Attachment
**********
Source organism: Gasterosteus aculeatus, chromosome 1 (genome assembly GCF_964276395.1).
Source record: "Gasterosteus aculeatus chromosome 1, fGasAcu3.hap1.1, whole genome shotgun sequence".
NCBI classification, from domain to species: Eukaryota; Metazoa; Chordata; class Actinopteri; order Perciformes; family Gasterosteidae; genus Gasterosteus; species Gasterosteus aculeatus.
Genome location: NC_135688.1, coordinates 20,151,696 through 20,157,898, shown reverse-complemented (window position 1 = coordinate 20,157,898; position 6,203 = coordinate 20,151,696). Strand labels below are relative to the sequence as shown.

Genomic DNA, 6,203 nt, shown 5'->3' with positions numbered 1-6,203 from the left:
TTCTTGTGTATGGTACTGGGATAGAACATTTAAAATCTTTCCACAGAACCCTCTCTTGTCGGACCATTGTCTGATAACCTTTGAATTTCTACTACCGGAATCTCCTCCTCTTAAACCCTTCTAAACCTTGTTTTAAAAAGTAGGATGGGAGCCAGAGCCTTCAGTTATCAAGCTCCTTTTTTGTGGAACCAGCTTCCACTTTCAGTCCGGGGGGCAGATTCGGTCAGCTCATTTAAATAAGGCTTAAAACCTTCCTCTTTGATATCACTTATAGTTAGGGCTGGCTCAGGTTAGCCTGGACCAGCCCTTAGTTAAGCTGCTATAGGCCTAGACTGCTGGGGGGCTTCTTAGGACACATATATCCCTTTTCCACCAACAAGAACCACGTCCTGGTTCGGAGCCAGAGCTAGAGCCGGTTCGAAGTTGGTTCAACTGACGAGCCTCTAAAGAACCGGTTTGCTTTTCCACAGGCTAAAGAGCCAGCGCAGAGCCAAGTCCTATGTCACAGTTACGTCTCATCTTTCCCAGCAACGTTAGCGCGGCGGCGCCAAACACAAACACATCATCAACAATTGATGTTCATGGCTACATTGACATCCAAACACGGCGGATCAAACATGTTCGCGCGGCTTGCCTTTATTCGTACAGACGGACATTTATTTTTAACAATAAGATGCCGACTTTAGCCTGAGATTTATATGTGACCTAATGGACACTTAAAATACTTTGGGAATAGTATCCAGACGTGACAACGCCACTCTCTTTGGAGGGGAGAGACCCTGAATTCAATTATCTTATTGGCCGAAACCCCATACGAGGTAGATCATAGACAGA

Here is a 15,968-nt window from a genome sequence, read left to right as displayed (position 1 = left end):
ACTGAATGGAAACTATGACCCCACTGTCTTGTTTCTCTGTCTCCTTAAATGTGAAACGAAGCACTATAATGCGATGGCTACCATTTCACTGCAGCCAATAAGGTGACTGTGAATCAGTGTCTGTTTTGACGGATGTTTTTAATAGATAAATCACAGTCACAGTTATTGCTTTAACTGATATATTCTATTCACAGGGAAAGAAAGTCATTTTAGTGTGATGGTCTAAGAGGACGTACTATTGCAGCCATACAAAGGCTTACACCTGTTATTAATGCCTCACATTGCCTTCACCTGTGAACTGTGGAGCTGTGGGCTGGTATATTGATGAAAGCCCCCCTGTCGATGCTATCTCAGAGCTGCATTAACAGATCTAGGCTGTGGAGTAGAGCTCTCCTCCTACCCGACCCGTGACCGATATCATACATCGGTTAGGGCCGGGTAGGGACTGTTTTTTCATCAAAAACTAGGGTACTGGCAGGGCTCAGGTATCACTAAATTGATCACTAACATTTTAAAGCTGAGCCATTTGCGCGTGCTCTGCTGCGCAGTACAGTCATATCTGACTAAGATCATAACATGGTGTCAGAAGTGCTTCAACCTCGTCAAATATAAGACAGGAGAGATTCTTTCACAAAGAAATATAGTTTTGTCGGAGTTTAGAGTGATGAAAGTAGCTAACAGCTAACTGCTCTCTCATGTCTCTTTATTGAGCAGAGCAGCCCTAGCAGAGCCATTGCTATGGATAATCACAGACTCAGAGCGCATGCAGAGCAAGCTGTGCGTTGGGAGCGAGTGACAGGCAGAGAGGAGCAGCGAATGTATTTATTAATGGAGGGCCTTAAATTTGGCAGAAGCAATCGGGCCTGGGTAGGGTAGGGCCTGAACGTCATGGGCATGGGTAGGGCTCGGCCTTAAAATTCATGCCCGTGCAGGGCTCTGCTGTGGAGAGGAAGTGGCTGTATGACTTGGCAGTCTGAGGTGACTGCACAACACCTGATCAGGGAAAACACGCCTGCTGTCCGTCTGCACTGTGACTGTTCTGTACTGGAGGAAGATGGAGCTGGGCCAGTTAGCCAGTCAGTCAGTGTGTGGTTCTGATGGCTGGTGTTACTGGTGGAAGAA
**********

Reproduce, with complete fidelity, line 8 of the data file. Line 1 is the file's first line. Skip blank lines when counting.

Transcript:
ACTGAATGGAAACTATGACCCCACTGTCTTGTTTCTCTGTCTCCTTAAATGTGAAACGAAGCACTATAATGCGATGGCTACCATTTCACTGCAGCCAATAAGGTGACTGTGAATCAGTGTCTGTTTTGACGGATGTTTTTAATAGATAAATCACAGTCACAGTTATTGCTTTAACTGATATATTCTATTCACAGGGAAAGAAAGTCATTTTAGTGTGATGGTCTAAGAGGACGTACTATTGCAGCCATACAAAGGCTTACACCTGTTATTAATGCCTCACATTGCCTTCACCTGTGAACTGTGGAGCTGTGGGCTGGTATATTGATGAAAGCCCCCCTGTCGATGCTATCTCAGAGCTGCATTAACAGATCTAGGCTGTGGAGTAGAGCTCTCCTCCTACCCGACCCGTGACCGATATCATACATCGGTTAGGGCCGGGTAGGGACTGTTTTTTCATCAAAAACTAGGGTACTGGCAGGGCTCAGGTATCACTAAATTGATCACTAACATTTTAAAGCTGAGCCATTTGCGCGTGCTCTGCTGCGCAGTACAGTCATATCTGACTAAGATCATAACATGGTGTCAGAAGTGCTTCAACCTCGTCAAATATAAGACAGGAGAGATTCTTTCACAAAGAAATATAGTTTTGTCGGAGTTTAGAGTGATGAAAGTAGCTAACAGCTAACTGCTCTCTCATGTCTCTTTATTGAGCAGAGCAGCCCTAGCAGAGCCATTGCTATGGATAATCACAGACTCAGAGCGCATGCAGAGCAAGCTGTGCGTTGGGAGCGAGTGACAGGCAGAGAGGAGCAGCGAATGTATTTATTAATGGAGGGCCTTAAATTTGGCAGAAGCAATCGGGCCTGGGTAGGGTAGGGCCTGAACGTCATGGGCATGGGTAGGGCTCGGCCTTAAAATTCATGCCCGTGCAGGGCTCTGCTGTGGAGAGGAAGTGGCTGTATGACTTGGCAGTCTGAGGTGACTGCACAACACCTGATCAGGGAAAACACGCCTGCTGTCCGTCTGCACTGTGACTGTTCTGTACTGGAGGAAGATGGAGCTGGGCCAGTTAGCCAGTCAGTCAGTGTGTGGTTCTGATGGCTGGTGTTACTGGTGGAAGAA